About the BookFirst published in 1918, Ernst Bertram’s Nietzsche: Attempt at a Mythology substantially shaped the image of Nietzsche for the generation between the wars. It won the Nietzsche Society’s first prize and was admired by luminous contemporaries including André Gide, Hermann Hesse, Gottfried Benn, and Thomas Mann. Although translated into French in 1932, the book was never translated into English following the decline of Nietzsche’s and Bertram’s reputations after 1945. Now, with Nietzsche’s importance for twentieth-century thought undisputed, the work by one of his most influential interpreters can at last be read in English.
Employing a perspectival technique inspired by Nietzsche himself, Bertram constructs a densely layered portrait of the thinker that shows him riven by deep and ultimately irresolvable cultural, historical, and psychological conflicts. At once lyrical and intensely probing, richly complex yet thematically coherent, Bertram’s book is a masterpiece in a forgotten tradition of intellectual biography.
About the AuthorErnst Bertram (1884–1957) was a recognized scholar of German literature and culture, as well as an accomplished poet. Although Nietzsche remained his only monograph, he published numerous essays and several books of poetry. Robert E. Norton is a professor of German at the University of Notre Dame and the author of Secret Germany: Stefan George and His Circle.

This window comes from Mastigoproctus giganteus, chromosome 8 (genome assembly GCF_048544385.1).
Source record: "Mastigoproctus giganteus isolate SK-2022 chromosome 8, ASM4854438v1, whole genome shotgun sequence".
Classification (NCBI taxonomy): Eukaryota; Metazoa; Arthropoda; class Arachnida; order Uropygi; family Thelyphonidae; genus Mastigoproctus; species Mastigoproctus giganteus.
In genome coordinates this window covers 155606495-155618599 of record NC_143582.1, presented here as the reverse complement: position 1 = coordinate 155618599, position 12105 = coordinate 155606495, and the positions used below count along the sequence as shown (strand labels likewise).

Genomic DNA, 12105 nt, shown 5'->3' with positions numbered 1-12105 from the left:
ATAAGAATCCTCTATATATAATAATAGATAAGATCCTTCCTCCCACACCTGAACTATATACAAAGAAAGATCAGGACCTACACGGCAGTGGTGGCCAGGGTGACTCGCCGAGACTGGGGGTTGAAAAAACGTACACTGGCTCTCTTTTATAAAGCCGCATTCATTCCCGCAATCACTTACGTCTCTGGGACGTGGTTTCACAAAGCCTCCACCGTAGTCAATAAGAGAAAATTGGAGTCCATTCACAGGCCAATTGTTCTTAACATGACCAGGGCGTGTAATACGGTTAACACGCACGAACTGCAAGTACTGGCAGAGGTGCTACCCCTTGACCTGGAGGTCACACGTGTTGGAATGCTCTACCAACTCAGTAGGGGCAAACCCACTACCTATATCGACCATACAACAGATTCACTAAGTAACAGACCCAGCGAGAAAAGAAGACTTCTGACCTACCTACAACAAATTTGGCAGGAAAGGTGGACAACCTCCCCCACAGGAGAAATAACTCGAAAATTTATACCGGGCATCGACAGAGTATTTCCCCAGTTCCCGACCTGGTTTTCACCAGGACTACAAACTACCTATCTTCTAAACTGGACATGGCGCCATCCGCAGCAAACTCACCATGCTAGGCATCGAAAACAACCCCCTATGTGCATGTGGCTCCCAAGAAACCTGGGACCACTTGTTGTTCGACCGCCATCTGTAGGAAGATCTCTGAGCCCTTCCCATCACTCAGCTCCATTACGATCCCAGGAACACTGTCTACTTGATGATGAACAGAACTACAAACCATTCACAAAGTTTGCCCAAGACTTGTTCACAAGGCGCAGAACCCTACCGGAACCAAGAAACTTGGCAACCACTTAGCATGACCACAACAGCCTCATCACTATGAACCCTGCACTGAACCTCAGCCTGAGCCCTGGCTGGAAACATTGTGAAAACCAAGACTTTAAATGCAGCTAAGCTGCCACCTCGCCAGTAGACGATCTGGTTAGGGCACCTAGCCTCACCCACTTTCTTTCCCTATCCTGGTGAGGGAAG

Reviews“Ernst Bertram’s seminal work ... not only highlighted Nietzsche’s own revival of the mythical dimension as essential to creative human activity but also sought, in the heroizing of spirit of the Stephan George circle (with which Bertram was associated) to render Nietzsche himself into a latter-day prophet—a dynamic, living national myth.”--Times Literary Supplement
"A major contribution to Nietzsche-research and scholarship."--Journal of Nietzsche Studies
"An important book and a masterful translation."--German Quarterly
“An imaginative and robust reading of Nietzsche; the great value of this English translation is the book’s historical role in consequential cultural developments provoked by figurations of Nietzsche. A significant contribution to Anglophone readers who are interested in Nietzsche’s philosophy generally, and particularly in the historical reception of his writings.”--Lawrence J. Hatab, author of Nietzsche’s Life Sentence: Coming to Terms with Eternal Recurrence
“Robert E. Norton has done an admirable job in preparing this English translation of a provocative critical study of Nietzsche. An important link between Nietzsche’s reception in the Weimar Period and the philosopher’s cooptation by the Nazis in the 1930s. This translation is simply splendid--flowing, precise, and sensitive to nuance.”--Marion Faber, translator of Human, All Too Human and Beyond Good and Evil